Light of Mine: Film Review

Powerful visuals mark this subdued but affecting first feature.

The tenderly-rendered first feature by Brett Eichenberger concerns a young photographer who is diagnosed with Leber's Hereditary Optic Neuropathy -- a rare, degenerative eye disease that usually results in blindness.

If a picture is worth a thousand words, then the stirringly photographed Light of Mine packs volumes into its unassuming 77-minute running time.

A tenderly-rendered first feature by Portland, Oregon-based Brett Eichenberger, the drama concerns a young photographer who is diagnosed with Leber's Hereditary Optic Neuropathy -- a rare, degenerative eye disease that usually results in blindness.

With his vision already becoming progressively blurred, Owen Thomas (Ji Tanzer) is encouraged by his musician wife, Laura (Rebecca Sanborn) to go on that dream trip to Yellowstone National Park while he can still see through his viewfinder.

Needless to say, their emotional trek taken together proves just as significant as their scenic one in an old, unreliable van, as they come to terms with the crippling diagnosis.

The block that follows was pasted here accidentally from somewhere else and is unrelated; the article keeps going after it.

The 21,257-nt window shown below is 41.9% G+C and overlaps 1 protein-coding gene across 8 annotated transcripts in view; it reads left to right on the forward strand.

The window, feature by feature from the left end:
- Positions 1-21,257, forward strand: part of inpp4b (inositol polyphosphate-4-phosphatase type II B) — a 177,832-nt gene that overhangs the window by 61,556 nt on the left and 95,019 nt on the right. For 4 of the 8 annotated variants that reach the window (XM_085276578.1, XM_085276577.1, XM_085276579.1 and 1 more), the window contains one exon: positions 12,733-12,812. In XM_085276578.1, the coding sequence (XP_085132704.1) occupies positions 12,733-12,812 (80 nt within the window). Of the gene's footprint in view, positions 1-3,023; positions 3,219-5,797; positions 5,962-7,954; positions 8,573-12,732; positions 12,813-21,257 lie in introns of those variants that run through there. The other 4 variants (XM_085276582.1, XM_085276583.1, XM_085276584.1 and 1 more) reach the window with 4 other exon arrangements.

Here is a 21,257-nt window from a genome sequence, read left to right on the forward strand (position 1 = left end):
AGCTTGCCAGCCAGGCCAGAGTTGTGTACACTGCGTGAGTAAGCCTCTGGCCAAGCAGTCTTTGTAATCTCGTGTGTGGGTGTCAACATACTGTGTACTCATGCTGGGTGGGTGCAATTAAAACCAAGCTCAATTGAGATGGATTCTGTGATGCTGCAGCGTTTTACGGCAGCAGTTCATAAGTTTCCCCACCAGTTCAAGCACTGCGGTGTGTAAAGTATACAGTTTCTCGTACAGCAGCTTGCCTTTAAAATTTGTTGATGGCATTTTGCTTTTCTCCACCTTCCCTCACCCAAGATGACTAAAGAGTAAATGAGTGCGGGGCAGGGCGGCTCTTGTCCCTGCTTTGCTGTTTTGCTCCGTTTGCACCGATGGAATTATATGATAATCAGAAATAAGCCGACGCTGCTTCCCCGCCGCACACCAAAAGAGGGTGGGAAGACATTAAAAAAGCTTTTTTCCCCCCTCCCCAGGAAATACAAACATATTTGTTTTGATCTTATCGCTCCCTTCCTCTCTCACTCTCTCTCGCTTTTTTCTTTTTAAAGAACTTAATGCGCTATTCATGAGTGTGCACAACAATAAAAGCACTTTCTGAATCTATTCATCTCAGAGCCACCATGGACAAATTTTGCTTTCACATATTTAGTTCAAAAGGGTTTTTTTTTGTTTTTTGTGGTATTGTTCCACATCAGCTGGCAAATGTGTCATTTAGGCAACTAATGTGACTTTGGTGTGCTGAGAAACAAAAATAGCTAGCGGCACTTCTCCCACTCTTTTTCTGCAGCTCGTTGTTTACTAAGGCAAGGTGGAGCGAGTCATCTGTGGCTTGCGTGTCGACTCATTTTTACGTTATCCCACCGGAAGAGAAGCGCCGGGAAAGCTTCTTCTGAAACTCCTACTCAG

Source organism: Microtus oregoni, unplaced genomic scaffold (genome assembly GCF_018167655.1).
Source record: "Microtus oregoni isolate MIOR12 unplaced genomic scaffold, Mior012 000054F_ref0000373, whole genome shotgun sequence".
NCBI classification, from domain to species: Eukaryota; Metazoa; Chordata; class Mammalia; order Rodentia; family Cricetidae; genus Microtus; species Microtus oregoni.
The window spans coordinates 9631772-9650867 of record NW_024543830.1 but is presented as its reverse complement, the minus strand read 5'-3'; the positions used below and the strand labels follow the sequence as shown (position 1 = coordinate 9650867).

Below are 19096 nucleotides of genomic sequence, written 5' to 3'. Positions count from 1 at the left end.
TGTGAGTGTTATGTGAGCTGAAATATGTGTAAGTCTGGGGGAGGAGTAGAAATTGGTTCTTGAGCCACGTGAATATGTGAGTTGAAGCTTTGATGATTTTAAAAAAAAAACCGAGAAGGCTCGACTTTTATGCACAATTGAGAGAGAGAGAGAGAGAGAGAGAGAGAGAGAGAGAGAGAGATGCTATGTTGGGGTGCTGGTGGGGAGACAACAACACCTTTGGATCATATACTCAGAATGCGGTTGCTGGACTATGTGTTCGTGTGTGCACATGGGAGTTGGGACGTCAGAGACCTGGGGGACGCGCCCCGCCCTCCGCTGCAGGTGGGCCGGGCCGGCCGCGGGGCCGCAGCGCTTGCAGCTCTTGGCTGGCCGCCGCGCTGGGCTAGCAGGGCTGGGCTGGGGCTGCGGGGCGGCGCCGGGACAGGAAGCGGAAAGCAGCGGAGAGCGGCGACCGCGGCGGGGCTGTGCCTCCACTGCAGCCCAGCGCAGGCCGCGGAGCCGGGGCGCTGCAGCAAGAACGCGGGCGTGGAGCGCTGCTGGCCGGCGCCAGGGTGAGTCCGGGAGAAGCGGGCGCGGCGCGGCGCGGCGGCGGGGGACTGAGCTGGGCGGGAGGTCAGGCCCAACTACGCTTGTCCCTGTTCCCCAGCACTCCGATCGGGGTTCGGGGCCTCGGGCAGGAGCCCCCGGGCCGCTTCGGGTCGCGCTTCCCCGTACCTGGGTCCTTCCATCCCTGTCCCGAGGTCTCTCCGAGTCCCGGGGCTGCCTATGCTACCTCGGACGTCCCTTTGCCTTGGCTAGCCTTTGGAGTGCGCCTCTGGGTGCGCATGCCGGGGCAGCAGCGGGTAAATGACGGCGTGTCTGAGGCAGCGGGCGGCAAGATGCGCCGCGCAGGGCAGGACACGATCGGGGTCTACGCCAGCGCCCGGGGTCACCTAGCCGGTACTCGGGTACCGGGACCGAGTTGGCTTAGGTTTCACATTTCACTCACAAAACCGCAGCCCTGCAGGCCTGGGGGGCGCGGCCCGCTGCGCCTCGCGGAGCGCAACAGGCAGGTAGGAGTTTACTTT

While the natural, lead performances by newcomers Tanzer and Sanborn come across as a little too tentative at times, the spare dialogue ultimately takes a back seat to the magnificent natural backdrops that have been evocatively captured by cinematographers Mike Ferry and Patrick Neary.

As Owen's condition worsens, the film's symbolic use of encroaching fog, fast-moving clouds and heavy mist, combined with John Askew's discordant ambient score affectingly convey the lead characters' inner journey.

Venue: AFI Fest
Production company: Resonance Prods.
Cast: Ji Tanzer, Rebecca Sanborn
Director: Brett Eichenberger
Screenwriter: Jill Remensnyder
Producers: Brett Eichenberger, Jill Remensnyder
Directors of photography: Mike Ferry, Patrick Neary
Production designer: Becker Wilberding
Music: John Askew
Editor: Brett Eichenberger
No MPAA Rating, 77 minutes

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